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    @MaskedMan I'd have to disagree with some of your comment. Unless you're using a specific definition of "gossiping", discussing coworkers without them being present is pretty universal and whether or not said discussion is unprofessional or mean is context dependent. Even this specific case turns on the actual relationships between Joe, Jane, and the OP. – iheanyi Jun 29 '18 at 0:14
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    @iheanyi Yeah, I am using a specific definition of gossiping - the one found in an English dictionary. It may be "universal" to discuss about coworkers, but talking bad things about anyone behind their back is definitely mean. Moreover, prefixing the comment with "I don't want to be mean but" almost certainly confirms that the person knows she is being mean. – Masked Man Jun 29 '18 at 1:24
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    @MaskedMan If the trash-talk behind Joe's back is a repeated occurrence, then you are right, but if I thought that someone smells, then I would run it through a friend to check myself, before suggesting the said person they should shower. Would that be a gossip as well? I'm just giving the benefit of doubt here, and I personally think this is not the case, but we can't treat every personal comment behind one's back as unacceptable or malicious gossip. There are cases where it makes some sense. – luk32 Jun 29 '18 at 12:01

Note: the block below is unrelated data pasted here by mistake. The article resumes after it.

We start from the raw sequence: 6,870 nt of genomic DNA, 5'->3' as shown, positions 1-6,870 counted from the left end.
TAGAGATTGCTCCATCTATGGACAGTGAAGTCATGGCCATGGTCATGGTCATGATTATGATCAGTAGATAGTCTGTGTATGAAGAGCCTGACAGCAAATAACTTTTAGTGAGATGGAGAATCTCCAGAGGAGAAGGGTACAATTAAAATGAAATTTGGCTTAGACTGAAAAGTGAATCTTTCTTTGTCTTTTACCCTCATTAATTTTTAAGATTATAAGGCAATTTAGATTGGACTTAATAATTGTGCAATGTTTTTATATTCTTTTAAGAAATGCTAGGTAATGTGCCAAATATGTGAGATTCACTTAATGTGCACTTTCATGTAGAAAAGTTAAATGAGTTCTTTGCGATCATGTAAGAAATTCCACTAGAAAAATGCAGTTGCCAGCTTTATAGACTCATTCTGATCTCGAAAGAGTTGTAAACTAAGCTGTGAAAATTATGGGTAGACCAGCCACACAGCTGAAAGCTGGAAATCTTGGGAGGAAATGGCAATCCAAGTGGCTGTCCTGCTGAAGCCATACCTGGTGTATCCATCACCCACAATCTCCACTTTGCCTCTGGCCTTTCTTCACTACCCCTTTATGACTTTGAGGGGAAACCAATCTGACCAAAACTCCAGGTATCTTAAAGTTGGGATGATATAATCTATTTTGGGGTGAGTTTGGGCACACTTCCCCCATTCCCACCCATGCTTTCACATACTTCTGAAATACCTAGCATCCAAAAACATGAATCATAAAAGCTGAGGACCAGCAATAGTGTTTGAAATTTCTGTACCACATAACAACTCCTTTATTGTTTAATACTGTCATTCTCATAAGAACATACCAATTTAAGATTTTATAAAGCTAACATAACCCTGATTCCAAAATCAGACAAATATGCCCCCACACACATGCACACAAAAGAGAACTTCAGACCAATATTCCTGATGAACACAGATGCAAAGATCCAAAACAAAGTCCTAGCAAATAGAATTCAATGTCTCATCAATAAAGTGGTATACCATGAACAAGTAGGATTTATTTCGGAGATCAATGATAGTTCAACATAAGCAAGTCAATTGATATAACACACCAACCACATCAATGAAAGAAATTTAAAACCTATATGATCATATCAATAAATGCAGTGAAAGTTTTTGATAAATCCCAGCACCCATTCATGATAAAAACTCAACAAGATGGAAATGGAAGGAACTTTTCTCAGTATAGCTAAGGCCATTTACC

91

I would simply say

Doesn't bother me

and leave it there.

It is not rude to either one and more likely than not Jane should get the hint that you are not interested in discussing Joe with Jane behind his back.

  • 6
    This is the answer I'd personally give (if I honestly wasn't bothered by it). By recommending Jane to do something about it (e.g. asking Joe directly), Jane would likely take offense and start complaining about me to Bob. – CPHPython Jun 29 '18 at 9:13
  • @CPHPython 1. "(if I honestly wasn't bothered by it)" you said in the question, that it has not been anything major... that suggests it doesn't bother you in any practical way. 2. Why would she take offense? And why the hell would she negatively gossip about you?! It's her personal problem. Maybe it's time to stop caring what personal opinion Jane has about other people, maybe even disregard professional opinions as well. The only suggestion to this answer I have is to add something like "but I know that some people have sharper smell". Say it doesn't concern you and make it your fault. – luk32 Jun 29 '18 at 11:56
  • @luk32 1. I didn't write the question... 2. If Jane gossips as mentioned, she'd take the first opportunity to release her frustration on someone else for you not going along with her sneaky/devious badmouthing ways (besides losing her trust). – CPHPython Jun 29 '18 at 13:33
  • @CPHPython Oh, my bad. Sorry my comment is completely off. I thought for some reason you are the OP and know her behaviour. It makes some sense to be afraid of that, for a 3rd party. Sorry again. – luk32 Jun 29 '18 at 14:28
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I am surprised that none of the other answers have proposed what I would consider the simplest response to comments of this nature:

No response at all.